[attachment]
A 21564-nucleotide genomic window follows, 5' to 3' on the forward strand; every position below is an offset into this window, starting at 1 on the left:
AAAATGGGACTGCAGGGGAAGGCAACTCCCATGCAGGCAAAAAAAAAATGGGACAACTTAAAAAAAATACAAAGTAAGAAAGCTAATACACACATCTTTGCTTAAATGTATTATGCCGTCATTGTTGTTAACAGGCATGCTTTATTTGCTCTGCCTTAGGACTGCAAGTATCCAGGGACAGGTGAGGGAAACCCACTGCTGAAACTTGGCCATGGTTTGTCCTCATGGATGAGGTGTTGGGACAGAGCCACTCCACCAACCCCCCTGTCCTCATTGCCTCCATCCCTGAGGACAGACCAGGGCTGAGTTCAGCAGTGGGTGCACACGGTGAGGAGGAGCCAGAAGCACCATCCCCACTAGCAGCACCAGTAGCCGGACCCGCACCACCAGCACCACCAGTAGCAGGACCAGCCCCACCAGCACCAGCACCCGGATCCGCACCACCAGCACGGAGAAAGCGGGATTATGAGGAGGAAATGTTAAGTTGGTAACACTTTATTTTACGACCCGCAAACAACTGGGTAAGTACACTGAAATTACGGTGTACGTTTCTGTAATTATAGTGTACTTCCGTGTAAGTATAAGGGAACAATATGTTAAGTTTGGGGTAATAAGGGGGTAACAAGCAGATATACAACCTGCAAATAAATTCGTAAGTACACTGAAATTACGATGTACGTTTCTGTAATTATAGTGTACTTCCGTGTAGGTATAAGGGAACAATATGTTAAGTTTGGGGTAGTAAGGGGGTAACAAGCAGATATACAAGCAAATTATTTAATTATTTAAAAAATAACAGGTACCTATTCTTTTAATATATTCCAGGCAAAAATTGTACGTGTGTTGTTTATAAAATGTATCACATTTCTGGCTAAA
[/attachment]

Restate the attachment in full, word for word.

A 21564-nucleotide genomic window follows, 5' to 3' on the forward strand; every position below is an offset into this window, starting at 1 on the left:
AAAATGGGACTGCAGGGGAAGGCAACTCCCATGCAGGCAAAAAAAAAATGGGACAACTTAAAAAAAATACAAAGTAAGAAAGCTAATACACACATCTTTGCTTAAATGTATTATGCCGTCATTGTTGTTAACAGGCATGCTTTATTTGCTCTGCCTTAGGACTGCAAGTATCCAGGGACAGGTGAGGGAAACCCACTGCTGAAACTTGGCCATGGTTTGTCCTCATGGATGAGGTGTTGGGACAGAGCCACTCCACCAACCCCCCTGTCCTCATTGCCTCCATCCCTGAGGACAGACCAGGGCTGAGTTCAGCAGTGGGTGCACACGGTGAGGAGGAGCCAGAAGCACCATCCCCACTAGCAGCACCAGTAGCCGGACCCGCACCACCAGCACCACCAGTAGCAGGACCAGCCCCACCAGCACCAGCACCCGGATCCGCACCACCAGCACGGAGAAAGCGGGATTATGAGGAGGAAATGTTAAGTTGGTAACACTTTATTTTACGACCCGCAAACAACTGGGTAAGTACACTGAAATTACGGTGTACGTTTCTGTAATTATAGTGTACTTCCGTGTAAGTATAAGGGAACAATATGTTAAGTTTGGGGTAATAAGGGGGTAACAAGCAGATATACAACCTGCAAATAAATTCGTAAGTACACTGAAATTACGATGTACGTTTCTGTAATTATAGTGTACTTCCGTGTAGGTATAAGGGAACAATATGTTAAGTTTGGGGTAGTAAGGGGGTAACAAGCAGATATACAAGCAAATTATTTAATTATTTAAAAAATAACAGGTACCTATTCTTTTAATATATTCCAGGCAAAAATTGTACGTGTGTTGTTTATAAAATGTATCACATTTCTGGCTAAA